White Eichler House Tour MCM furnishings
In the white carpeted den, an early ’70s plastic couch is believed to be made by Vectra. Quiroz reupholstered the cushions himself, noting the piece came with “plaid orange and brown, very ‘Man of La Mancha’ fabric.” The Bertoia Diamond chairs were found at a garage sale and the teak storage unit was $20. The boomerang-shaped table is by Dixie Gail Hall Studio.

Patrick Quiroz and Steve Baringer said “so long!” to their regular postwar home and said “hello” to a beautiful Eichler in Orange, Calif. (part 1). From there, Quiroz’s collection of midcentury pieces and art turned their primarily white home into a gallery (part 2). But what’s the difference between an art gallery and a home? MCM furnishings.

The living room’s vintage distractions include an Eames sofa compact and fiberglass shell chairs, one with a new rocker base from Modernica. A Peabody chair by Selig was found at a thrift store years ago, and there are five more Eames chairs in the garage, including one with dowel legs. “It’s interesting to see the escalating prices of some of this stuff,” Quiroz says. “It’s nice that people appreciate it more now and that there’s a resurgence of interest in the craftsmanship of the furniture.”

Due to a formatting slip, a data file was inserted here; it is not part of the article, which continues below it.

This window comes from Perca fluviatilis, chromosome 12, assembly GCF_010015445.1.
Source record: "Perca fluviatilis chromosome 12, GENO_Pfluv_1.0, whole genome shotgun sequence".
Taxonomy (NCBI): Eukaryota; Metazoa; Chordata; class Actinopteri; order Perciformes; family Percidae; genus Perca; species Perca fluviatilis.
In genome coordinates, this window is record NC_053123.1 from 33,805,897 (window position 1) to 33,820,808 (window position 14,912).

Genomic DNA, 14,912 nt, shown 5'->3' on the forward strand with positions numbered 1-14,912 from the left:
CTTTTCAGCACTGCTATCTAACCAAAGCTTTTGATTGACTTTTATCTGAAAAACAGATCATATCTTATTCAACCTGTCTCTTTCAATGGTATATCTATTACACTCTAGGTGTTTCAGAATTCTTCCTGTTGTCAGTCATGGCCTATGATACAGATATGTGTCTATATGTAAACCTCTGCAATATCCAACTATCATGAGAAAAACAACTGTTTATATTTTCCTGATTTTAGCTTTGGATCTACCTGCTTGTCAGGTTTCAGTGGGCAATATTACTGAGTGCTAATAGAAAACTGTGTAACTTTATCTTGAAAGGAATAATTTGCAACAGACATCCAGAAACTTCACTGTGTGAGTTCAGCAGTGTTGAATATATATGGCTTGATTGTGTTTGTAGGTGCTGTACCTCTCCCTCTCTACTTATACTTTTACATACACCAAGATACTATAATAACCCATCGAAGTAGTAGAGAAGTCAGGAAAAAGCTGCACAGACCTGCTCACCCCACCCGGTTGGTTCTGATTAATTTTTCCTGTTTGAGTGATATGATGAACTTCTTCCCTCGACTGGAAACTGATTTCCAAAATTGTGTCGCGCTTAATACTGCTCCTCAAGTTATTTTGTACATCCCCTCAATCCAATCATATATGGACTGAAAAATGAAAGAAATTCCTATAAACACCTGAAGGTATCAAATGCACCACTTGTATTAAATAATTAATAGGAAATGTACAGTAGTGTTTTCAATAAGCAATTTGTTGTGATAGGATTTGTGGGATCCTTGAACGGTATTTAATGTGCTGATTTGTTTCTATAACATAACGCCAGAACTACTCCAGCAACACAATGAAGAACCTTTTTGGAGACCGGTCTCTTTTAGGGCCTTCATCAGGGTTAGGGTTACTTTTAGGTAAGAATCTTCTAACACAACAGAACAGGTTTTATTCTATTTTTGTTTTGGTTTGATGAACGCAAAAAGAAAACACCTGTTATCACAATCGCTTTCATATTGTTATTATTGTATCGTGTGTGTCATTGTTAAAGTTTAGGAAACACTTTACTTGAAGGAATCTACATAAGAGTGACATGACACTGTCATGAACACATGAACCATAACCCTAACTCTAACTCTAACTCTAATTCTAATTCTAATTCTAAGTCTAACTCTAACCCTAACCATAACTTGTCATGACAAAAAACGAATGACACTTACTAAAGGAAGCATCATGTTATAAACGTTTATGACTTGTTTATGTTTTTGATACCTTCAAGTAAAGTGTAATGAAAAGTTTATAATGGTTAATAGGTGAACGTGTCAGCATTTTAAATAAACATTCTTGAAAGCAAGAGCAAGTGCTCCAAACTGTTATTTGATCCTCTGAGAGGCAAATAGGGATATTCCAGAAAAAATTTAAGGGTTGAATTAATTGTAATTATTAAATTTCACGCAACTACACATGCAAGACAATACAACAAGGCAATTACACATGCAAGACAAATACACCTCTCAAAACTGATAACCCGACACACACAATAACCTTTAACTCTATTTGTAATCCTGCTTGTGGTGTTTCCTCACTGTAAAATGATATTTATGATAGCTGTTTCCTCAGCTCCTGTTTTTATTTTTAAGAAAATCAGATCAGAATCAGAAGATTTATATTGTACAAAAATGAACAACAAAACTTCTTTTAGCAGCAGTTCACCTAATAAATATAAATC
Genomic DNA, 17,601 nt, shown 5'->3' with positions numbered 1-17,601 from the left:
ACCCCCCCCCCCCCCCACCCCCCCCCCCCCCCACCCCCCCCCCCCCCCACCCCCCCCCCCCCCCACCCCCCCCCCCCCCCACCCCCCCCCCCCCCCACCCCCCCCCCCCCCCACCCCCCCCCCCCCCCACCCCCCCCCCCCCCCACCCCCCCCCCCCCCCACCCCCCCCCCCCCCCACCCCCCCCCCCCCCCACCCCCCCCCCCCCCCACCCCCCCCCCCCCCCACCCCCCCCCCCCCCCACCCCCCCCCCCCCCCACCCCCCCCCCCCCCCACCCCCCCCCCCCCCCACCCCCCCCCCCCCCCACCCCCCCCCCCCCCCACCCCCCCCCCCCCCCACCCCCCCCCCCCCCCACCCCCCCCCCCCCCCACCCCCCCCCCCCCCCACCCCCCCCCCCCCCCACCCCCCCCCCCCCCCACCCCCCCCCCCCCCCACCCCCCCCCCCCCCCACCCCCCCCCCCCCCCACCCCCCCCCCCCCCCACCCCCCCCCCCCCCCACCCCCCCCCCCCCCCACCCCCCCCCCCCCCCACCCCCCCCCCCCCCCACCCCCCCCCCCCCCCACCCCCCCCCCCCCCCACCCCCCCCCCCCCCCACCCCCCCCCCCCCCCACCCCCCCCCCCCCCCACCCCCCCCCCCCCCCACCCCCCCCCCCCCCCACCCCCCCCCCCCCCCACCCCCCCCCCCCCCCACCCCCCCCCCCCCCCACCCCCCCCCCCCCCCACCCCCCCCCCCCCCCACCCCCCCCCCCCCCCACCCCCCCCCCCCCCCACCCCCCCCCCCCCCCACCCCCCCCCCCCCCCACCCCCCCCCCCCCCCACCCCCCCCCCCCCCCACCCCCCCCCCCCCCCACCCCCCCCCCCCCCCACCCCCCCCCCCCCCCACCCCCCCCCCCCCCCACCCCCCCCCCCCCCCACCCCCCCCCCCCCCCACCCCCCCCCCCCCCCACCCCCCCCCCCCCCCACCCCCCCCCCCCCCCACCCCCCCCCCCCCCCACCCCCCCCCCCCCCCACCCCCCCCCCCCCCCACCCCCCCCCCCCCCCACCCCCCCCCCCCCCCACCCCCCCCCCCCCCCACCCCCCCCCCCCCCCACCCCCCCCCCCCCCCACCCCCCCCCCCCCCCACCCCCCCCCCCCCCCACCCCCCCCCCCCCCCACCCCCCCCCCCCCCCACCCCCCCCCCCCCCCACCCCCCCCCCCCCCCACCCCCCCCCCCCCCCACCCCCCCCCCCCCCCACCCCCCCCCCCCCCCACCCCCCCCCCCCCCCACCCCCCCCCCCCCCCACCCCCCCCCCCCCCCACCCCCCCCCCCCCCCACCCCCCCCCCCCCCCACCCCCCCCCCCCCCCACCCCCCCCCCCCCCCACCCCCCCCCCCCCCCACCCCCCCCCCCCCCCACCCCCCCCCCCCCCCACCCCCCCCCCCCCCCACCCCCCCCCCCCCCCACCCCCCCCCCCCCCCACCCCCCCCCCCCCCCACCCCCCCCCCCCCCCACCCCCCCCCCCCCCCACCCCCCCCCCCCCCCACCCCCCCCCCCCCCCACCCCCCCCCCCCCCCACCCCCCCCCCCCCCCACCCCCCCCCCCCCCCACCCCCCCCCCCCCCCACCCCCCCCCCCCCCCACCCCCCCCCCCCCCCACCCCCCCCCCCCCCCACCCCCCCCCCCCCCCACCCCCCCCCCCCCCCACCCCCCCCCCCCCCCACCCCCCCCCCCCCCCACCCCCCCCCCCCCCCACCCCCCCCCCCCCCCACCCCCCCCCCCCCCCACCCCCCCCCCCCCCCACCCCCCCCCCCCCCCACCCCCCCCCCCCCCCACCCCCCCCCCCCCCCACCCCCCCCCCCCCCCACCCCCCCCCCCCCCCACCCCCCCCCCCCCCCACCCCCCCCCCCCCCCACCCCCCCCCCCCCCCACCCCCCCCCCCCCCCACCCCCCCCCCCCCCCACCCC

A Case Study shelving unit from Modernica is about the only reissued piece they have. “Original ones are $15,000 to $20,000 and their legs are usually bent and rusted,” he says. “The Modernica pieces are well made and they have all kinds of different sizes and conformations, as well as desks.”

Adjacent to the kitchen, a Burke table and chairs set from a thrift shop sits near a wooden wall unit that came with the 1964 house; it is labeled “Regner Christiansen from Denmark.”

In addition to iconic and generic MCM furnishings, Quiroz has collections that include decorative glass, studio pottery, espresso makers and outsider art, specifically of the clown variety (see sidebar). But now at the point where he doesn’t need more stuff, he only purchases reasonably priced items in as close to original condition as possible.

“Even if it’s perfect, I really don’t have the space for it,” he admits. However Quiroz continues to enjoy searching out, but not necessarily buying, artwork. “It’s part of life. It’s great to see something new and different you haven’t run across before in a book or in person. I keep my eyes open.”

Still, he claims his stuff doesn’t own him and that they could divest themselves of their home and its contents at any time: “I’d really be happy with a hammock between two coconut palms in Hawaii,” he says wistfully.